An emerging generation of socially-engaged Indian Ulema

Yoginder Sikand

Posted Dec 20, 2009      •Permalink      • Printer-Friendly Version
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An emerging generation of socially-engaged Indian Ulema

By Yoginder Sikand

Reforms in India’s madrasas are a much talked-about subject today. In discussing the issue, the media tends to give inordinate attention to the views of the older generation of ulema, particularly those who are associated with certain large madrasas or Jamias, especially those that are known to be particularly conservative. Consequently, the voices of younger-generation ulema, particularly those who have also had a university education, tend to be completely silenced.

But, given that these men will, in due course, form a significant section of the Muslim religious leadership, it is crucial to listen to what they, too, have to say. Their views can be quite surprising for those who imagine that the ulema are wholly opposed to reform or ‘modernisation’ of madrasa education and to reviewing some deeply-entrenched and controversial understandings on certain religious matters. In fact, these young ulema are among the most passionate advocates for madrasa reform and for more relevant and socially-engaged understandings of Islam in the contemporary Indian context.

Recently, I had the good fortune to meet one such young Islamic scholar, the Lucknow-based Maulana Yahya Nomani. I had been in touch with him for almost a year through email after I had translated a fascinating book that he had penned in Urdu on the subject of jihad. Although I had read numerous books on jihad before, I had not come across such a penetrating and deeply-satisfying analysis. Maulana Yahya was kind enough to let me translate the book for the benefit of those who cannot read Urdu.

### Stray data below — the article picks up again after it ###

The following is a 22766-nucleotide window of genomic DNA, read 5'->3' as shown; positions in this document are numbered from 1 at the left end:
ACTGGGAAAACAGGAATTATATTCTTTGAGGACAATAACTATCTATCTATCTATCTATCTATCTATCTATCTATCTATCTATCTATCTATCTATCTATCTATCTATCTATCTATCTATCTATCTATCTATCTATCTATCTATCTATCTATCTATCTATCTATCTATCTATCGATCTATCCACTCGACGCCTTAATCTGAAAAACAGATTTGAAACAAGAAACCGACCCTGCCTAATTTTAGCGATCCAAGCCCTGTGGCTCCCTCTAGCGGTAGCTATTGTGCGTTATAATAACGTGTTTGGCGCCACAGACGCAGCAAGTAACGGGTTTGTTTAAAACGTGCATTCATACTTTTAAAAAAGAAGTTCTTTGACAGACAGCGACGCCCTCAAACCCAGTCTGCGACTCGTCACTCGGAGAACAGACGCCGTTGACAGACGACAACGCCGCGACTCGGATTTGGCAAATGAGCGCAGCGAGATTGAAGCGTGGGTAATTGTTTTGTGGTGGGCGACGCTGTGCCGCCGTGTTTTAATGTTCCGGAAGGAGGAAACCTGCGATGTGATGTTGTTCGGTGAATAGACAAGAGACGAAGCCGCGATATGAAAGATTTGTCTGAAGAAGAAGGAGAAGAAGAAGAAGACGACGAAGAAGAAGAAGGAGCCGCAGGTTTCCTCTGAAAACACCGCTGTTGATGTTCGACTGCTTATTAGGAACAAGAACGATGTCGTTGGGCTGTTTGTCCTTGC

The book, simply titled al-Jihad, provides an incisive critique of the arguments about the Islamic concept of jihad put forward by both hardened Islamophobes and radical Islamists alike. ‘Jihad is often seen by non-Muslims as anti-human, as akin to terrorism, and as a cover-up for imperialist conquest. I wanted to critique that impression’, Maulana Yahya explains. ‘At the same time’, he adds, ‘many Muslims are opposed to ijtihad, to reviewing some of the rules of classical fiqh that were developed in a totally different historical context, including in matters related to jihad, some of which are not in accordance with the Quran. Consequently, Muslim youth in many countries, inflamed by the oppression suffered by Muslims, have taken to indiscriminate violence, wrongly claiming it to be jihad. I wanted to counter their arguments, too’. ‘I wanted the book to appeal to both Muslims and non-Muslims alike’, he explains.

Some of the salient arguments that the book makes is that terrorism, proxy war and the targeting of non-combatants is un-Islamic, as is launching war by any entity other than by an established state or government. Likewise, war for the sake of worldly conquest and power cannot be termed a jihad. That is to say, a war does not become a jihad simply because those who engage in it claim it to be so. Furthermore, the book argues while denouncing the claims of some extremists, Muslims can, indeed must, befriend people of goodwill belonging to other faiths and deal kindly with them.

‘Some radical ideologues claim that armed jihad is a struggle to end rule of kufr or infidelity, and insist that Muslims must always engage in such a struggle if they are in a position to do so. By this they also mean that even if a non-Muslim government allows Muslims religious freedom they still must engage in violent jihad against it. What they believe is that non-Muslims have no right to rule any bit of God’s earth’, Maulana Yahya explains. But he does not agree with this formulation at all, which he terms ‘bizarre’, ‘extremist’, and as not warranted by his reading of the Quran. ‘The real purpose of jihad’, he points out, ‘is defence or establishing justice, and not to end non-Muslim rule in any country. If a non-Muslim government is just and does not oppress Muslims or suppress Islam, there is no justification to launch armed jihad against it.’